The Federal Government's Amnesty Programme Office has certified a fresh batch of ex-militants from the Niger Delta as marine divers as part of the efforts to engage the repentant militants in constructive jobs that would prevent them from returning to the creeks to abduct oil workers and destroy oil and gas infrastructure.
The 64 ex-fighters were successfully certified recently after undergoing a six-month course in marine diving at the Nigeria Naval Underwater Warfare School in Lagos.
The training, which was a success story of Public-Private Partnership (PPP), was also a product of collaboration between the Nigerian Navy and the Mieka Dive Training Institute, which is a private indigenous company.
Speaking during the graduation ceremony in Lagos, Commanding Officer, Underwater Warfare School, Ojo, Lagos, Navy Captain Osoba Tajudeen, stated that both parties worked assiduously to ensure that the ex-agitators were given adequate skill acquisition exercise in diving and other related fields in human development and capacity building.
He congratulated the graduates for their successful completion of the diving course and urged the trainees to focus on the task ahead as they venture into the marine world.
Also speaking during the ceremony, the Managing Director, Mieka Dive Limited, Mr. Pondi Kestin, reminded the ex-militants that completing the course did not automatically translate to success for them.
He noted that only discipline, positive attitude and determination on their part would ultimately lead them to success in the long run.
"The experience you have garnered here must be put to good use to enhance your communal and socio-economic life. Henceforth, you must be good ambassadors of both the Nigeria Naval and the Mieka Dive Training Institution. The time you give to practicing what you have learnt and your continuous exposure to modern diving skills will determine whether you will fail or succeed. But my prayer for you is that all of you who have gone through this program become successful as you venture into the world of diving," he said.
Kestin noted that the success of the training programme did not come without some serious challenges.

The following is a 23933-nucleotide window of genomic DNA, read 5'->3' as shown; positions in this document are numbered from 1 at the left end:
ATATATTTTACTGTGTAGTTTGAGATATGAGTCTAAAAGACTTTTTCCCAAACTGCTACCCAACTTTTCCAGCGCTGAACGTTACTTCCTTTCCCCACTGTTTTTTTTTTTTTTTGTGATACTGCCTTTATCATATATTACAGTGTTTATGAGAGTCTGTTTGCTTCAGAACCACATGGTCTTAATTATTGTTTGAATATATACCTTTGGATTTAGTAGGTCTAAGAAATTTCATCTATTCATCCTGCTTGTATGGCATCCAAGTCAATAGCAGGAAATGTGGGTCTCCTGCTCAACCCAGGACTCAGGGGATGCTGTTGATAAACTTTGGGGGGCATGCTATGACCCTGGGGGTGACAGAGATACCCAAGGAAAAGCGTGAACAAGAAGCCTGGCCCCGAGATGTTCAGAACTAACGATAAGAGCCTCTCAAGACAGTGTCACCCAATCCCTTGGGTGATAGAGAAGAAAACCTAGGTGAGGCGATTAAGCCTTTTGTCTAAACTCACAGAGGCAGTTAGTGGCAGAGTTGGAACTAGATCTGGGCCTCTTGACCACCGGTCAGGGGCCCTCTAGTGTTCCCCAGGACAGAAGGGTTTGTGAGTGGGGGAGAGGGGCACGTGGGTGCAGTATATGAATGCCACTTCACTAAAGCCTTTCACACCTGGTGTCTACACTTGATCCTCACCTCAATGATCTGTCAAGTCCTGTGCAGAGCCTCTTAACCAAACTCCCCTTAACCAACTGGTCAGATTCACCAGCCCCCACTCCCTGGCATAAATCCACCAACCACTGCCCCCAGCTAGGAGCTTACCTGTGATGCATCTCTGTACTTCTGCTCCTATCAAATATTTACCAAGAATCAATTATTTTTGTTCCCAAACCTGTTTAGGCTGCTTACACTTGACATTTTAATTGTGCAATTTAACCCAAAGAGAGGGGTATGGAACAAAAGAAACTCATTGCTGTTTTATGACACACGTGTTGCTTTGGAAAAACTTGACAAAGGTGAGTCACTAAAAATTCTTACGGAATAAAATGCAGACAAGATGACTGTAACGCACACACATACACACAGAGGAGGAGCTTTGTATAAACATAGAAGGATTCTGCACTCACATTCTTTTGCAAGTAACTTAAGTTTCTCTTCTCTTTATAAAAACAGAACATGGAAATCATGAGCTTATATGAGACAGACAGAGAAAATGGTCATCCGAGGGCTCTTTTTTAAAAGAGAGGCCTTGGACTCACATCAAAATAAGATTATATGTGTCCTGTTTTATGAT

He however pointed out that the greater excellence lies in the maturity displayed by both parties in the partnership, especially the field men, who he said handled some ugly situations and converted them to success.
"In the next batch of training, mistakes encountered previously would be completely avoided. An improved form of synergy will be explored to bring about better results, because success for us, is continuous improvement in what we do," he added.
He said he was aware that the Nigerian Navy wanted a review of the Memorandum of Understanding (MoU) between the two parties and gave an assurance that his company also welcomes a review of the MoU.
According to him, it is by a review of the MoU that all the loopholes could be rectified for the advancement of the partnership.
Some of the graduates were given awards for their outstanding performance in good behaviour, practical training, and theory during the six-month course.
The Federal Government had earlier commenced effective implementation of the third phase of the programme for the ex-agitators of the Niger Delta.
The target of restoring peace, safety and security in the oil-rich region, using the instrumentalities of the programme has however been met as the country's economy has rebounded.
From a production level of 700,000 barrels of crude oil per day as at first week of January 2009, the relative peace that currently prevails in the region as a result of the amnesty programme has aided the remarkable growth of the country's oil production to between 2.6 million barrels per day.
With 2.6 million barrels of crude oil per day production capacity as against the abysmally low 700,000 bpd at the peak of the Niger Delta crisis, the amnesty programme is currently making production savings of 1.9 million barrels per day for the country.